On a warm night in June, 1949, with his first number one record spilling out of radios across the country, a frail young man walked onto the stage of Nashville's Ryman Auditorium for his Grand Ole Opry debut. Behind him lay nearly a decade of struggle and rejection in pursuit of this goal; ahead, a little more than five years in the limelight.
By 1953, literally worn out at twenty-nine, Hank Williams was gone. But he had given country music much of its standard repertoire, a new definition of stardom and a legend so enduring that he is still the model for countless singers and songwriters.
Born in Mount Olive West, Alabama (near Georgiana) on September 17th, 1923, Hiriam was the second child of Lon and Lillie Williams. Lon, a WWI veteran, was hospitalized during most of Hank's early life, leaving the boy's upbringing to his strong-willed mother. Small and fragile from the beginning (and afflicted with spina bifida), Hank may well have gravitated toward music as an alternative to sports. While living in Georgiana, he befriended Rufus Payne, a black street musician known as "Tee-Tot".
Years later, Hank would say that Payne had given him "all the music training I ever had", and most biographers consider Payne the source of the noticeable blues thread running through Hank's music. Hear a sample of "Long Gone Lonesome Blues"
At sixteen, living in Montgomery, Williams quit school and began his music career in earnest. He had made his first radio appearance on WSFA in late 1936 or early 1937, and would soon become one of the station's most popular performers. He also worked beer joints and regional shows with his band, already named the Drifting Cowboys. Lillie drove the group to venues in her station wagon and collected gate money. By the early 40s, Hank was one of the biggest draws in the region, and had come to the attention of several Nashville artists and music business luminaries. But his reputation as a singer was already matched by the one he'd built for drinking and unreliability. Most considered him an unsafe bet.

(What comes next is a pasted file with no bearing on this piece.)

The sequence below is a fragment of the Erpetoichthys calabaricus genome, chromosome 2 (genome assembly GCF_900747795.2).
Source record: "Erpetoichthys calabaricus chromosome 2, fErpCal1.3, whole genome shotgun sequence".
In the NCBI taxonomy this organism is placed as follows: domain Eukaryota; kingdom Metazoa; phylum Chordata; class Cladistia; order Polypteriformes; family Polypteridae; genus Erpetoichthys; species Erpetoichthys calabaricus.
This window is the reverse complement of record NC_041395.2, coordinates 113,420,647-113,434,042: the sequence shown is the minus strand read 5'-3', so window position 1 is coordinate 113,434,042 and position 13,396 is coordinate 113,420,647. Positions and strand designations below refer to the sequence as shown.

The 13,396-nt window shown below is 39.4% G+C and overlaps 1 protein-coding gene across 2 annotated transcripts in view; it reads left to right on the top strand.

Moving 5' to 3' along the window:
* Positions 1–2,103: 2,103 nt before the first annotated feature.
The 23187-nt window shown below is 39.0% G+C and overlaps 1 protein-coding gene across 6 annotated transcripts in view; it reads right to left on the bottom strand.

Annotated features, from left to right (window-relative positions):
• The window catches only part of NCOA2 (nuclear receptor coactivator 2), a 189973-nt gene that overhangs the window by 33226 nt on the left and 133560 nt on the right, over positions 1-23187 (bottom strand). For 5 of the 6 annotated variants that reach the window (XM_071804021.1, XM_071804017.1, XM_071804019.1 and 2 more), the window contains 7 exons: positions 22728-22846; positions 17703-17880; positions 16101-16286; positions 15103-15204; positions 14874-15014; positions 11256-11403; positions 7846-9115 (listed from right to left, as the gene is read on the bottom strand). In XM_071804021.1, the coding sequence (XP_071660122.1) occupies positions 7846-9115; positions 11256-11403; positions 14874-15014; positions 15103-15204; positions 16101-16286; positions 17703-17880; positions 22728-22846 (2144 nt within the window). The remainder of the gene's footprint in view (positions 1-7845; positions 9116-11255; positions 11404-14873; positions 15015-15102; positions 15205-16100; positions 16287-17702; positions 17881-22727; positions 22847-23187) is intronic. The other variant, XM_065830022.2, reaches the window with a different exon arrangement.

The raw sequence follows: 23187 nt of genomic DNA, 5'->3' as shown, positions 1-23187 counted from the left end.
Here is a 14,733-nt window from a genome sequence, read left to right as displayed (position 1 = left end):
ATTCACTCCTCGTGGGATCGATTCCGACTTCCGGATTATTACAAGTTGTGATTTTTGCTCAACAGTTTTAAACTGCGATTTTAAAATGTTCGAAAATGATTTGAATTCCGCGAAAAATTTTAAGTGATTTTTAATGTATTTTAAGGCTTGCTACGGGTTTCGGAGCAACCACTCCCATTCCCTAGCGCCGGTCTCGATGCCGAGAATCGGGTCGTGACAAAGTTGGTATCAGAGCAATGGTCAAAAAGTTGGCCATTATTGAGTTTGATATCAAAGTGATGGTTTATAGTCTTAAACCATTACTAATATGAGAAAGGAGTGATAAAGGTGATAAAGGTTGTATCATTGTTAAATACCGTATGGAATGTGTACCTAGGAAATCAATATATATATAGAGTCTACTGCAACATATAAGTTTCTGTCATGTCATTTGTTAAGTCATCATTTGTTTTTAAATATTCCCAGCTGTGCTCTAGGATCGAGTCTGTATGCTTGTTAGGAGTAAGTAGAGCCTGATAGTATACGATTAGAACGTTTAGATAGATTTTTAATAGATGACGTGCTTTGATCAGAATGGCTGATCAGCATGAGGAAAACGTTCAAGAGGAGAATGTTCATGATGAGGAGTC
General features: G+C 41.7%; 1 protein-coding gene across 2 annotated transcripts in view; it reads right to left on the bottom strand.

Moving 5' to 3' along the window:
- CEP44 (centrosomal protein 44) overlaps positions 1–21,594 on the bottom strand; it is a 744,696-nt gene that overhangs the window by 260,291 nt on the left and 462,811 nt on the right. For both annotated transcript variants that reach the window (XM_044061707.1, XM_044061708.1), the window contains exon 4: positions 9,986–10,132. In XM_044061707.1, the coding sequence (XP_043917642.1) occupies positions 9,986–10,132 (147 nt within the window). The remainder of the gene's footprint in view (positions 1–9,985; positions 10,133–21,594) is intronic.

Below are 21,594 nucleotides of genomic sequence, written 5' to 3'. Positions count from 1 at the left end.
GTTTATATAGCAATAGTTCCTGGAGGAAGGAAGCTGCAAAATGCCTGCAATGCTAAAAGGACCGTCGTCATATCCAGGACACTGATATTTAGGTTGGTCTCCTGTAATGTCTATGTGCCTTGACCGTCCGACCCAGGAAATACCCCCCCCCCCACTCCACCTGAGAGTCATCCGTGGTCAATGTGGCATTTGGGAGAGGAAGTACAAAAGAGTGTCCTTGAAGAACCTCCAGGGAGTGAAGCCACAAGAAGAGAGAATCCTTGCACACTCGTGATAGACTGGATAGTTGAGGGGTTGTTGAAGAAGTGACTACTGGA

In 1943 Hank met Audrey Mae Sheppard, an Alabama country girl with a two-year old daughter, Lycrecia, from a previous marriage. Audrey learned to play stand-up bass (well enough, anyway, to play in the band) and began acting as manager.
They were married in December, 1944. She desperately craved a singing career, pushing for inclusion in the show at every chance. Her ambition, however, far exceeded her talent. Audrey would vie with Lillie for Hank's attention throughout the relationship. In 1946, she accompanied her husband to Nashville to meet publisher Fred Rose.
Rose, in partnership with Roy Acuff, ran a successful "hillbilly" publishing concern (Acuff-Rose, later a giant in the industry) and at first was interested in Williams only as a writer. (Hank had begun writing songs shortly after he started singing and playing guitar, and sold songbooks at his club appearances.) Within the year, however, Rose had made Hank's singing career a pet project, and arranged for him to record four songs for the Sterling label. In March 1947, in a deal engineered by Rose, Hank signed with MGM.
"Move It On Over" was his first MGM release and his first "Billboard" chart entry. He charted again in April, 1948 with "Honky Tonkin". Back home in Montgomery, Hank seemed poised for stardom; his regional popularity was higher than ever, bolstered now by his recording success. But he had entered the low arc of a repeating cycle that would haunt him for the rest of his days. More often than not, he showed up drunk (if at all) for live appearances, and was increasingly difficult for even his best friends to be around. Many, including Rose, gave up in frustration. Audrey filed for divorce in late April. With the big-time nearly in his grasp, Hank Williams was bottoming out.